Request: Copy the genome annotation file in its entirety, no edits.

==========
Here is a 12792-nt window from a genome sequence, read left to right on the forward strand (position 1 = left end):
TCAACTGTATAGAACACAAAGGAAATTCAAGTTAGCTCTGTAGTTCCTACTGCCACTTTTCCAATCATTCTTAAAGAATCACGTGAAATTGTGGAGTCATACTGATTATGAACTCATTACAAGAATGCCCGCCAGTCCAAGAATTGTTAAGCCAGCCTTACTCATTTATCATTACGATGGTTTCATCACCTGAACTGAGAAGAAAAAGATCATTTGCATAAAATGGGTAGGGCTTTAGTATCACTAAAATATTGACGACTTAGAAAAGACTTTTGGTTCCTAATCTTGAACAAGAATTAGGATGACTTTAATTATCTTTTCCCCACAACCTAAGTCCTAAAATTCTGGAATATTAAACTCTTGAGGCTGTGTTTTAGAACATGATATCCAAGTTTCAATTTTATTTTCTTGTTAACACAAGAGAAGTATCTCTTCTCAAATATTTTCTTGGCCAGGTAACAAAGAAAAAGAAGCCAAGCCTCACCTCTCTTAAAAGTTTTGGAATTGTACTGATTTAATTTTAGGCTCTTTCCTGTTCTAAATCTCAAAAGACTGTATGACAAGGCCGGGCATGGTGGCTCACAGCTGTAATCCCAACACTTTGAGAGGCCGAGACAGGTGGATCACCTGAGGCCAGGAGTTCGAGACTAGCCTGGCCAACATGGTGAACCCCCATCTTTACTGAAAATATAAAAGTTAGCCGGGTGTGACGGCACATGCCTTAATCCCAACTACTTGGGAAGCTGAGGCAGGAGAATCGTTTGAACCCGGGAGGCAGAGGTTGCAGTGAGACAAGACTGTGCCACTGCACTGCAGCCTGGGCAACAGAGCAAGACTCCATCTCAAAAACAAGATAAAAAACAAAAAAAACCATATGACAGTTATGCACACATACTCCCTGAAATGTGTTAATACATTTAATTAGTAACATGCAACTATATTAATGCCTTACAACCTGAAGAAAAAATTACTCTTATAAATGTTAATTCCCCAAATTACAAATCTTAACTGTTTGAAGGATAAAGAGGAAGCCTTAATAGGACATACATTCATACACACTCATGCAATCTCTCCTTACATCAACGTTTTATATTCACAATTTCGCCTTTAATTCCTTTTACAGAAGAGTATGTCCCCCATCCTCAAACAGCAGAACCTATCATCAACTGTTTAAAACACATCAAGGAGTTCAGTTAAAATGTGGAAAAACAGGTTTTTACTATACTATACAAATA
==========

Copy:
Here is a 12792-nt window from a genome sequence, read left to right on the forward strand (position 1 = left end):
TCAACTGTATAGAACACAAAGGAAATTCAAGTTAGCTCTGTAGTTCCTACTGCCACTTTTCCAATCATTCTTAAAGAATCACGTGAAATTGTGGAGTCATACTGATTATGAACTCATTACAAGAATGCCCGCCAGTCCAAGAATTGTTAAGCCAGCCTTACTCATTTATCATTACGATGGTTTCATCACCTGAACTGAGAAGAAAAAGATCATTTGCATAAAATGGGTAGGGCTTTAGTATCACTAAAATATTGACGACTTAGAAAAGACTTTTGGTTCCTAATCTTGAACAAGAATTAGGATGACTTTAATTATCTTTTCCCCACAACCTAAGTCCTAAAATTCTGGAATATTAAACTCTTGAGGCTGTGTTTTAGAACATGATATCCAAGTTTCAATTTTATTTTCTTGTTAACACAAGAGAAGTATCTCTTCTCAAATATTTTCTTGGCCAGGTAACAAAGAAAAAGAAGCCAAGCCTCACCTCTCTTAAAAGTTTTGGAATTGTACTGATTTAATTTTAGGCTCTTTCCTGTTCTAAATCTCAAAAGACTGTATGACAAGGCCGGGCATGGTGGCTCACAGCTGTAATCCCAACACTTTGAGAGGCCGAGACAGGTGGATCACCTGAGGCCAGGAGTTCGAGACTAGCCTGGCCAACATGGTGAACCCCCATCTTTACTGAAAATATAAAAGTTAGCCGGGTGTGACGGCACATGCCTTAATCCCAACTACTTGGGAAGCTGAGGCAGGAGAATCGTTTGAACCCGGGAGGCAGAGGTTGCAGTGAGACAAGACTGTGCCACTGCACTGCAGCCTGGGCAACAGAGCAAGACTCCATCTCAAAAACAAGATAAAAAACAAAAAAAACCATATGACAGTTATGCACACATACTCCCTGAAATGTGTTAATACATTTAATTAGTAACATGCAACTATATTAATGCCTTACAACCTGAAGAAAAAATTACTCTTATAAATGTTAATTCCCCAAATTACAAATCTTAACTGTTTGAAGGATAAAGAGGAAGCCTTAATAGGACATACATTCATACACACTCATGCAATCTCTCCTTACATCAACGTTTTATATTCACAATTTCGCCTTTAATTCCTTTTACAGAAGAGTATGTCCCCCATCCTCAAACAGCAGAACCTATCATCAACTGTTTAAAACACATCAAGGAGTTCAGTTAAAATGTGGAAAAACAGGTTTTTACTATACTATACAAATA